BACKGROUND: Lotus (Nelumbo nucifera) leaf has been used to treat obesity. The purpose of this study was to investigate the antiobesity and hypolipidemic effects of lotus leaf hot water extract with taurine supplementation in high fat diet-induced obese rats. METHODS: Four week-old male Sprague-Dawley rats were randomly divided into four groups with 8 rats in each group for a period of 6 weeks (normal diet, N group; high fat diet, HF group; high fat diet + lotus leaf hot water extract, HFL group; high fat diet + lotus leaf hot water extract + taurine, HFLT group). Lotus leaf hot water extract was orally administrated to HFL and HFLT groups and the same amount of distilled water was orally administered (400 mg/kg/day) to N and HF groups. Taurine was supplemented by dissolving in feed water (3% w/v). RESULTS: The body weight gain and relative weights of epididymal and retroperitoneal adipose tissues were significantly lower in N, HFL and HFLT groups compared to HF group. HFL and HFLT groups showed lower concentrations of total cholesterol, triglyceride and low density lipoprotein cholesterol in serum. HFLT group showed higher the ratio of high density lipoprotein cholesterol/total cholesterol compared to HFL group. HFLT group showed better blood lipid profiles compared to HFL group. CONCLUSIONS: Lotus leaf hot water extract with taurine supplementation showed antiobesity and hypolipidemic effects in high fat diet-induced obese rats, which was more effective than lotus leaf hot water extract alone.
J Biomed Sci. 2010 Aug 24;17 Suppl 1:S42
Taurine supplementation prevents morpho-physiological alterations in high-fat diet mice pancreatic β-cells.
Taurine (Tau) is involved in beta (β)-cell function and insulin action regulation. Here, we verified the possible preventive effect of Tau in high-fat diet (HFD)-induced obesity and glucose intolerance and in the disruption of pancreatic β-cell morpho-physiology. Weaning Swiss mice were distributed into four groups: mice fed on HFD diet (36 % of saturated fat, HFD group); HTAU, mice fed on HFD diet and supplemented with 5 % Tau; control (CTL); and CTAU. After 19 weeks of diet and Tau treatments, glucose tolerance, insulin sensitivity and islet morpho-physiology were evaluated. HFD mice presented higher body weight and fat depots, and were hyperglycemic, hyperinsulinemic, glucose intolerant and insulin resistant. Their pancreatic islets secreted high levels of insulin in the presence of increasing glucose concentrations and 30 mM K(+). Tau supplementation improved glucose tolerance and insulin sensitivity with a higher ratio of Akt phosphorylated (pAkt) related to Akt total protein content (pAkt/Akt) following insulin administration in the liver without altering body weight and fat deposition in HTAU mice. Isolated islets from HTAU mice released insulin similarly to CTL islets. HFD intake induced islet hypertrophy, increased β-cell/islet area and islet and β-cell mass content in the pancreas. Tau prevented islet and β-cell/islet area, and islet and β-cell mass alterations induced by HFD. The total insulin content in HFD islets was higher than that of CTL islets, and was not altered in HTAU islets. In conclusion, for the first time, we showed that Tau enhances liver Akt activation and prevents β-cell compensatory morpho-functional adaptations induced by HFD.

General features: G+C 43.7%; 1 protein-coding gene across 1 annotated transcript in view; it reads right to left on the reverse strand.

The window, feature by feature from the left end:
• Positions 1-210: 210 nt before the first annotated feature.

Amino Acids.2012 Oct;43(4):1791-801
Experimental evidence for therapeutic potential of taurine in the treatment of nonalcoholic fatty liver disease.
The incidence of obesity is now at epidemic proportions and has resulted in the emergence of nonalcoholic fatty liver disease (NAFLD) as a common metabolic disorder that can lead to liver injury and cirrhosis. Excess sucrose and long-chain saturated fatty acids in the diet may play a role in the development and progression of NAFLD. One factor linking sucrose and saturated fatty acids to liver damage is dysfunction of the endoplasmic reticulum (ER). Although there is currently no proven, effective therapy for NAFLD, the amino sulfonic acid taurine is protective against various metabolic disturbances, including alcohol-induced liver damage. The present study was undertaken to evaluate the therapeutic potential of taurine to serve as a preventative treatment for diet-induced NAFLD. We report that taurine significantly mitigated palmitate-mediated caspase-3 activity, cell death, ER stress, and oxidative stress in H4IIE liver cells and primary hepatocytes. In rats fed a high-sucrose diet, dietary taurine supplementation significantly reduced hepatic lipid accumulation, liver injury, inflammation, plasma triglycerides, and insulin levels. The high-sucrose diet resulted in an induction of multiple components of the unfolded protein response in the liver consistent with ER stress, which was ameliorated by taurine supplementation. Treatment of mice with the ER stress-inducing agent tunicamycin resulted in liver injury, unfolded protein response induction, and hepatic lipid accumulation that was significantly ameliorated by dietary supplementation with taurine. Our results indicate that dietary supplementation with taurine offers significant potential as a preventative treatment for NAFLD.
Am J Physiol Regul Integr Comp Physiol. 2011 Dec;301(6):R1710-22
Taurine ameliorates hyperglycemia and dyslipidemia by reducing insulin resistance and leptin level in Otsuka Long-Evans Tokushima fatty (OLETF) rats with long-term diabetes.